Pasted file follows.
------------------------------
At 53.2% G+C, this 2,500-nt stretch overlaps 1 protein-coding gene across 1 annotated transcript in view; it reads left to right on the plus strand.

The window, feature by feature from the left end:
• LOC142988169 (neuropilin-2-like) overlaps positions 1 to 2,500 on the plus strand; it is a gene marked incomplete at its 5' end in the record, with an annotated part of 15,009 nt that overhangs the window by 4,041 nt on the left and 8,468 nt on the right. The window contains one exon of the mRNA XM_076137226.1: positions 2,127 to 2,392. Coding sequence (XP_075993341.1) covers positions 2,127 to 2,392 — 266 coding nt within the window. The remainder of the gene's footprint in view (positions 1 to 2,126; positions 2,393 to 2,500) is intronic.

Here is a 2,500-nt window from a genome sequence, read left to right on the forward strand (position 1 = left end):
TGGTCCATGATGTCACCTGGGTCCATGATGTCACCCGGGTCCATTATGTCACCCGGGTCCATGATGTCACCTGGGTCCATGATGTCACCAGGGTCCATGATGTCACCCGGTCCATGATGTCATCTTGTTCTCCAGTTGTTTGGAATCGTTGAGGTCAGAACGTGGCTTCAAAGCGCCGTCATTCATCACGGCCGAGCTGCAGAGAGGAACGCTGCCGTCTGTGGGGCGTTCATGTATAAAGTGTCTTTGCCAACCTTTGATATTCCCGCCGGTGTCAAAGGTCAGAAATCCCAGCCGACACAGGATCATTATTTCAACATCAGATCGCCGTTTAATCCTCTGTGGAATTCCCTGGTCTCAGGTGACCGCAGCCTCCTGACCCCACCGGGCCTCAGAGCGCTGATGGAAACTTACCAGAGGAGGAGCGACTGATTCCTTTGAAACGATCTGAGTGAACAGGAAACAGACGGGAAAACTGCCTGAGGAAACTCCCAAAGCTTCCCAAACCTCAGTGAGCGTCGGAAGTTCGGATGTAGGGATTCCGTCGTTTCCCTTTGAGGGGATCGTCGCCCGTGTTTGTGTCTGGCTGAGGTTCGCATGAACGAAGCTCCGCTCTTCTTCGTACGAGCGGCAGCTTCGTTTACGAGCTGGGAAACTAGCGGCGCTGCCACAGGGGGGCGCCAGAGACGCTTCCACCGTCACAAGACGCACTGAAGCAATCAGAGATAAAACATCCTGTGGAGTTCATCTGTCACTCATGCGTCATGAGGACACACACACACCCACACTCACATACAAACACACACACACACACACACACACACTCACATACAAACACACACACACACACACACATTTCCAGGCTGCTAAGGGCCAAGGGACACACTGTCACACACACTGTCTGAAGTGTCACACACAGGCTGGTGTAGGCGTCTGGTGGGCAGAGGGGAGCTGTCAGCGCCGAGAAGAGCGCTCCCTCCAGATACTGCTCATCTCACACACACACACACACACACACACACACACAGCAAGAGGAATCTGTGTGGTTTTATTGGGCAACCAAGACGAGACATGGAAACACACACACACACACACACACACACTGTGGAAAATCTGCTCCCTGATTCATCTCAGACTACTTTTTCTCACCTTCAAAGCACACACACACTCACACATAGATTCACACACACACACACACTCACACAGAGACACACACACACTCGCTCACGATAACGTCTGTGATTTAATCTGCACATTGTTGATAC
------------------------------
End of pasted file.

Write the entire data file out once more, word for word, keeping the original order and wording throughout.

At 53.2% G+C, this 2,500-nt stretch overlaps 1 protein-coding gene across 1 annotated transcript in view; it reads left to right on the plus strand.

The window, feature by feature from the left end:
• LOC142988169 (neuropilin-2-like) overlaps positions 1 to 2,500 on the plus strand; it is a gene marked incomplete at its 5' end in the record, with an annotated part of 15,009 nt that overhangs the window by 4,041 nt on the left and 8,468 nt on the right. The window contains one exon of the mRNA XM_076137226.1: positions 2,127 to 2,392. Coding sequence (XP_075993341.1) covers positions 2,127 to 2,392 — 266 coding nt within the window. The remainder of the gene's footprint in view (positions 1 to 2,126; positions 2,393 to 2,500) is intronic.

Here is a 2,500-nt window from a genome sequence, read left to right on the forward strand (position 1 = left end):
TGGTCCATGATGTCACCTGGGTCCATGATGTCACCCGGGTCCATTATGTCACCCGGGTCCATGATGTCACCTGGGTCCATGATGTCACCAGGGTCCATGATGTCACCCGGTCCATGATGTCATCTTGTTCTCCAGTTGTTTGGAATCGTTGAGGTCAGAACGTGGCTTCAAAGCGCCGTCATTCATCACGGCCGAGCTGCAGAGAGGAACGCTGCCGTCTGTGGGGCGTTCATGTATAAAGTGTCTTTGCCAACCTTTGATATTCCCGCCGGTGTCAAAGGTCAGAAATCCCAGCCGACACAGGATCATTATTTCAACATCAGATCGCCGTTTAATCCTCTGTGGAATTCCCTGGTCTCAGGTGACCGCAGCCTCCTGACCCCACCGGGCCTCAGAGCGCTGATGGAAACTTACCAGAGGAGGAGCGACTGATTCCTTTGAAACGATCTGAGTGAACAGGAAACAGACGGGAAAACTGCCTGAGGAAACTCCCAAAGCTTCCCAAACCTCAGTGAGCGTCGGAAGTTCGGATGTAGGGATTCCGTCGTTTCCCTTTGAGGGGATCGTCGCCCGTGTTTGTGTCTGGCTGAGGTTCGCATGAACGAAGCTCCGCTCTTCTTCGTACGAGCGGCAGCTTCGTTTACGAGCTGGGAAACTAGCGGCGCTGCCACAGGGGGGCGCCAGAGACGCTTCCACCGTCACAAGACGCACTGAAGCAATCAGAGATAAAACATCCTGTGGAGTTCATCTGTCACTCATGCGTCATGAGGACACACACACACCCACACTCACATACAAACACACACACACACACACACACACACTCACATACAAACACACACACACACACACACATTTCCAGGCTGCTAAGGGCCAAGGGACACACTGTCACACACACTGTCTGAAGTGTCACACACAGGCTGGTGTAGGCGTCTGGTGGGCAGAGGGGAGCTGTCAGCGCCGAGAAGAGCGCTCCCTCCAGATACTGCTCATCTCACACACACACACACACACACACACACACACAGCAAGAGGAATCTGTGTGGTTTTATTGGGCAACCAAGACGAGACATGGAAACACACACACACACACACACACACACTGTGGAAAATCTGCTCCCTGATTCATCTCAGACTACTTTTTCTCACCTTCAAAGCACACACACACTCACACATAGATTCACACACACACACACACTCACACAGAGACACACACACACTCGCTCACGATAACGTCTGTGATTTAATCTGCACATTGTTGATAC